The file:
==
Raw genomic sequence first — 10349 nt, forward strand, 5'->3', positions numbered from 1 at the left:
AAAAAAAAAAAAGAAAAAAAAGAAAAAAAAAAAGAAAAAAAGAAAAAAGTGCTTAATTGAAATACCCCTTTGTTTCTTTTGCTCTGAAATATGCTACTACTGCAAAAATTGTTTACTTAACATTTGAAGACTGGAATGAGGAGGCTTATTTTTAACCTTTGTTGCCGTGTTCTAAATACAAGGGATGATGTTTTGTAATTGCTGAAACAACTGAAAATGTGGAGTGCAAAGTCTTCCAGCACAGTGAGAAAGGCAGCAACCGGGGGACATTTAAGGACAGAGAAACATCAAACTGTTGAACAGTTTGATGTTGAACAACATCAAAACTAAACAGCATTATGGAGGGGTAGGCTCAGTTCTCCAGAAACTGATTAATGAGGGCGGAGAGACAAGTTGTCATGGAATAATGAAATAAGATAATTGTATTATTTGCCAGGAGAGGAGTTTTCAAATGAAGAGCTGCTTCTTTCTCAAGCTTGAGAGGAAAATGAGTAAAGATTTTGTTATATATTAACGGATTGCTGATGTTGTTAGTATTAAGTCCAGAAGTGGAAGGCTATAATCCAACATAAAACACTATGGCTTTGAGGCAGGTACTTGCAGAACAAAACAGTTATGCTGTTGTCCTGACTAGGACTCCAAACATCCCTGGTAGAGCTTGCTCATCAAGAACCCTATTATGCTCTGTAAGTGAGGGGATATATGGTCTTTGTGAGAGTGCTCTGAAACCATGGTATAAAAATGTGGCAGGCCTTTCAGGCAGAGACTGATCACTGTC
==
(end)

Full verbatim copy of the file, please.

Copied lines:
Raw genomic sequence first — 10349 nt, forward strand, 5'->3', positions numbered from 1 at the left:
AAAAAAAAAAAAGAAAAAAAAGAAAAAAAAAAAGAAAAAAAGAAAAAAGTGCTTAATTGAAATACCCCTTTGTTTCTTTTGCTCTGAAATATGCTACTACTGCAAAAATTGTTTACTTAACATTTGAAGACTGGAATGAGGAGGCTTATTTTTAACCTTTGTTGCCGTGTTCTAAATACAAGGGATGATGTTTTGTAATTGCTGAAACAACTGAAAATGTGGAGTGCAAAGTCTTCCAGCACAGTGAGAAAGGCAGCAACCGGGGGACATTTAAGGACAGAGAAACATCAAACTGTTGAACAGTTTGATGTTGAACAACATCAAAACTAAACAGCATTATGGAGGGGTAGGCTCAGTTCTCCAGAAACTGATTAATGAGGGCGGAGAGACAAGTTGTCATGGAATAATGAAATAAGATAATTGTATTATTTGCCAGGAGAGGAGTTTTCAAATGAAGAGCTGCTTCTTTCTCAAGCTTGAGAGGAAAATGAGTAAAGATTTTGTTATATATTAACGGATTGCTGATGTTGTTAGTATTAAGTCCAGAAGTGGAAGGCTATAATCCAACATAAAACACTATGGCTTTGAGGCAGGTACTTGCAGAACAAAACAGTTATGCTGTTGTCCTGACTAGGACTCCAAACATCCCTGGTAGAGCTTGCTCATCAAGAACCCTATTATGCTCTGTAAGTGAGGGGATATATGGTCTTTGTGAGAGTGCTCTGAAACCATGGTATAAAAATGTGGCAGGCCTTTCAGGCAGAGACTGATCACTGTC